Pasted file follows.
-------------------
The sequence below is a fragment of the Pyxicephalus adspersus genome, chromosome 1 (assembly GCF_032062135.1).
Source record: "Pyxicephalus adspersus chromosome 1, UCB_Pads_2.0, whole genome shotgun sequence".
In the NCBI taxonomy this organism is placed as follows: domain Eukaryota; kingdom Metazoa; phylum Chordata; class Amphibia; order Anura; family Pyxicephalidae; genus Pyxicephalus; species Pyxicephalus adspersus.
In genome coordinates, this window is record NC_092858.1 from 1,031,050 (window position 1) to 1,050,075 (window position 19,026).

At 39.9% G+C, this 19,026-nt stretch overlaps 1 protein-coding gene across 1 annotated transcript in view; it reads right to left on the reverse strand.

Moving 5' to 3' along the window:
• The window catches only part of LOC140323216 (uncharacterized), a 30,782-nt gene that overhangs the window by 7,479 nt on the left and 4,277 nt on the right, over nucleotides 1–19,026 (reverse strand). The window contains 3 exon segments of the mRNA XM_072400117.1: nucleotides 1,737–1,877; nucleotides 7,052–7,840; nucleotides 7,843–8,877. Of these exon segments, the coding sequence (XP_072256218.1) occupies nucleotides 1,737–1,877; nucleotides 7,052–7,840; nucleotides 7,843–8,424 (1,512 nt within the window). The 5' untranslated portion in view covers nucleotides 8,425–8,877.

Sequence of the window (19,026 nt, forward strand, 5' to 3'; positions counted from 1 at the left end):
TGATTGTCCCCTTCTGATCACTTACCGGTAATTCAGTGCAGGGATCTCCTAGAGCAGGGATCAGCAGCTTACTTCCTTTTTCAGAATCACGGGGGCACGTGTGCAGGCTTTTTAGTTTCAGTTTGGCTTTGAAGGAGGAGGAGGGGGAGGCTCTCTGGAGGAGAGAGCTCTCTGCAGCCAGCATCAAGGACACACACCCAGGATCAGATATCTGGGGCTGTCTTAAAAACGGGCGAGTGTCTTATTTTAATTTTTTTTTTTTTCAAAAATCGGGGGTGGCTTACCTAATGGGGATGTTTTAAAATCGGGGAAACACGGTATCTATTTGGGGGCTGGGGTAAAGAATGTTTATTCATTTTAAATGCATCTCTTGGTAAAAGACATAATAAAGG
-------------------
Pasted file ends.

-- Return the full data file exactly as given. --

The sequence below is a fragment of the Pyxicephalus adspersus genome, chromosome 1 (assembly GCF_032062135.1).
Source record: "Pyxicephalus adspersus chromosome 1, UCB_Pads_2.0, whole genome shotgun sequence".
In the NCBI taxonomy this organism is placed as follows: domain Eukaryota; kingdom Metazoa; phylum Chordata; class Amphibia; order Anura; family Pyxicephalidae; genus Pyxicephalus; species Pyxicephalus adspersus.
In genome coordinates, this window is record NC_092858.1 from 1,031,050 (window position 1) to 1,050,075 (window position 19,026).

At 39.9% G+C, this 19,026-nt stretch overlaps 1 protein-coding gene across 1 annotated transcript in view; it reads right to left on the reverse strand.

Moving 5' to 3' along the window:
• The window catches only part of LOC140323216 (uncharacterized), a 30,782-nt gene that overhangs the window by 7,479 nt on the left and 4,277 nt on the right, over nucleotides 1–19,026 (reverse strand). The window contains 3 exon segments of the mRNA XM_072400117.1: nucleotides 1,737–1,877; nucleotides 7,052–7,840; nucleotides 7,843–8,877. Of these exon segments, the coding sequence (XP_072256218.1) occupies nucleotides 1,737–1,877; nucleotides 7,052–7,840; nucleotides 7,843–8,424 (1,512 nt within the window). The 5' untranslated portion in view covers nucleotides 8,425–8,877.

Sequence of the window (19,026 nt, forward strand, 5' to 3'; positions counted from 1 at the left end):
TGATTGTCCCCTTCTGATCACTTACCGGTAATTCAGTGCAGGGATCTCCTAGAGCAGGGATCAGCAGCTTACTTCCTTTTTCAGAATCACGGGGGCACGTGTGCAGGCTTTTTAGTTTCAGTTTGGCTTTGAAGGAGGAGGAGGGGGAGGCTCTCTGGAGGAGAGAGCTCTCTGCAGCCAGCATCAAGGACACACACCCAGGATCAGATATCTGGGGCTGTCTTAAAAACGGGCGAGTGTCTTATTTTAATTTTTTTTTTTTTCAAAAATCGGGGGTGGCTTACCTAATGGGGATGTTTTAAAATCGGGGAAACACGGTATCTATTTGGGGGCTGGGGTAAAGAATGTTTATTCATTTTAAATGCATCTCTTGGTAAAAGACATAATAAAGG